In Virtual Machines, I introduced the concept of a virtual machine (VM). To introduce you to Linux, I recommended and showed how to create a dedicated VM to install Ubuntu Linux. I didn’t get into the weeds of the host machine, because early explorations of the file system and CLI would not be bottlenecked by the host machine’s power.
Next I described the utility of the Traefik Reverse Proxy for protecting Internet-facing services and maintaining SSL certificates in a hands-off way.
Finally I introduced the Domain Name System to illustrate how Internet users interact with servers in an abstract way.
Now I’ll marry the concepts and show how to create your first Virtual Private Server (VPS), point your DNS to that VPS address, then start up a very simple WordPress stack.
If you haven’t already, go to Porkbun and secure a domain name for your website.
Before we begin, let’s learn what a VPS actually is.
What is a VPS?
Recall that a Virtual Machine (VM) is an abstraction of a real computer system. It runs inside of a specially provisioned area, separated from the host operating system (which is running on physical hardware a.k.a. bare metal).
Let’s take the concept of a VM and consider the case of a powerful server machine inside of a data center. It’s common for these high-end machines to have multiple CPUs with multiple cores, many GBs of RAM, and many TBs of storage space.
Since these high-end servers are powerful, and many Internet services are subject to variable demands. So we can assume that the servers are conservatively sized with excess capacity at all times.
Well OK, what should we do with the spare power? Let’s rent it to other people and help reduce the cost of our always-on machine.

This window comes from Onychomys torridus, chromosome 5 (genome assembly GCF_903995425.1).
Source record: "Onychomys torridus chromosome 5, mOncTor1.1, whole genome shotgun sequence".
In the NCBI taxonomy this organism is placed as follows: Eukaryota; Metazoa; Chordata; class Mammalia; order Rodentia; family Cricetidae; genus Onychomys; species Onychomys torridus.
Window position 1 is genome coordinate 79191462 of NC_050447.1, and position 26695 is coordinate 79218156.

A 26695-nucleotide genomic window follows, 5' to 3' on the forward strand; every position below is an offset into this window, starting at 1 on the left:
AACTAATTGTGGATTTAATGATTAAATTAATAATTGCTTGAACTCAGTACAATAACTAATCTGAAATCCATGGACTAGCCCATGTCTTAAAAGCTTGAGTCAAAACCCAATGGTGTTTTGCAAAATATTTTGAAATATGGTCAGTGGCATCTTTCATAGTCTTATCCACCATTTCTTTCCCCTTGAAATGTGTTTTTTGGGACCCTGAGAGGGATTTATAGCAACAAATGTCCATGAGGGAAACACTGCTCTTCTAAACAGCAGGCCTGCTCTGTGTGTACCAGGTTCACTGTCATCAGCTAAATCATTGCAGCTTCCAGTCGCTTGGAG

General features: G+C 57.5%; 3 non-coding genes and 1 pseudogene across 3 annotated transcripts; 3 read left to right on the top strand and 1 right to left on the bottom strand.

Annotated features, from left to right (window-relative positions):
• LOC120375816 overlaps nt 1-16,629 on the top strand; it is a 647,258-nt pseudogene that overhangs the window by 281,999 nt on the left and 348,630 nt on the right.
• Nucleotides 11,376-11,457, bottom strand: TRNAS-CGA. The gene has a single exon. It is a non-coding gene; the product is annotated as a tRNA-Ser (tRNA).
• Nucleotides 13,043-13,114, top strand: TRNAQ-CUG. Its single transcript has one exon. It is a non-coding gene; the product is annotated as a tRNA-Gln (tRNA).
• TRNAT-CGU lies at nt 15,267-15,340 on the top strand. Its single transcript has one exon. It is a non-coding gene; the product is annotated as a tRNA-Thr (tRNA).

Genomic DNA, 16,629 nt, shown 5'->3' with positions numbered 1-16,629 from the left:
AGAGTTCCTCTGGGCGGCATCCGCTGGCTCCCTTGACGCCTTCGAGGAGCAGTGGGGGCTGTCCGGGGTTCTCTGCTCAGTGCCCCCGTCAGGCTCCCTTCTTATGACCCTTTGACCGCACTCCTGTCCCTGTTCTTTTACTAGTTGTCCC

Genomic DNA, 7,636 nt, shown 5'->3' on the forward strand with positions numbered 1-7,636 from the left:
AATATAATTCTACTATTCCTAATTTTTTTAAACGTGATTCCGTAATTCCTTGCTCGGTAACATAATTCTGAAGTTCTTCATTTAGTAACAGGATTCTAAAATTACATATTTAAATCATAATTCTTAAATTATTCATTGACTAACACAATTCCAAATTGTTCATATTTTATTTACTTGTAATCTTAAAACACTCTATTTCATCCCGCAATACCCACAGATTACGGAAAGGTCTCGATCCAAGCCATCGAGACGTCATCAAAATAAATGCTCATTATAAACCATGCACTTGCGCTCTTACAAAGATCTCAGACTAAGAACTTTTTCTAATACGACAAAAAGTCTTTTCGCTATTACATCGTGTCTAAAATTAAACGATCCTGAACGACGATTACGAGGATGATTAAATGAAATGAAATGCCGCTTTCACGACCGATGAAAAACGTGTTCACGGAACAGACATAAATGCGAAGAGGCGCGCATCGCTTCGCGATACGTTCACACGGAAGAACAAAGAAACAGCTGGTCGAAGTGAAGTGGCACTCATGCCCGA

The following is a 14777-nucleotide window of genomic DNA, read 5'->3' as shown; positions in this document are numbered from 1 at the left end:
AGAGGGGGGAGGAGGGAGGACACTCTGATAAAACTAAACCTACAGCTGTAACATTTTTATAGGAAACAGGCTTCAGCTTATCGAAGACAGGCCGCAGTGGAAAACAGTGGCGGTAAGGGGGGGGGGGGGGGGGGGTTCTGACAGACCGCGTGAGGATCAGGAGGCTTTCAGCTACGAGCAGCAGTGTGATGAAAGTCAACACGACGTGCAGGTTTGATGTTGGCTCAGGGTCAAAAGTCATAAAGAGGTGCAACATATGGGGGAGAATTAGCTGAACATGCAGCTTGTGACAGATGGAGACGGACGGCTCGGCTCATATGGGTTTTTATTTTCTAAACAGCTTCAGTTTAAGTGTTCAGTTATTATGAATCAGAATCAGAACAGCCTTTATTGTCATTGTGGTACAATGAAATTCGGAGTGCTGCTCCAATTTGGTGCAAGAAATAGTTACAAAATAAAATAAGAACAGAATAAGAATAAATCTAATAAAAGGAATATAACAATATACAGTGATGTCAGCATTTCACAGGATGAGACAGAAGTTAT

Instead of providing access to multiple users on the same operating system, a server will be provisioned with several separate VMs. These VMs are then individually leased to paying users. These virtual machines, accessed entirely remotely, are known as Virtual Private Servers (VPS).
Using a VPS carries several advantages, compared to building and maintaining your own physical hardware:
- Data centers offer redundancy in power, connectivity, and hardware.
- Using VPS allows you to diversify geographically, spreading servers throughout the world as needed to serve your customers.
- A VPS comes with root access to the server, so you are free to modify the server as you wish. This is typically not possible with a traditional web host, though you will need CLI understanding to interact with the VPS.
- VPS is less expensive than traditional web hosting.
- For the business-minded types, VPS hosting is an operating expense (OpEx). Traditional on-premise servers carry a capital expense (CapEx) component. Depending on your circumstance, a predictable OpEx can be superior to an unpredictable CapEx.
Types of VPS
There are two main flavors of VPS:
- Shared VPS are as described above, except that the servers are typically over-provisioned with more users than available CPUs. This can be just fine if you’re running a low-load server or do not need low-latency performance.
- Dedicated VPS are similar, except that the server is not over-provisioned. You will pay for access to a dedicated CPU (or CPUs) for predictable performance.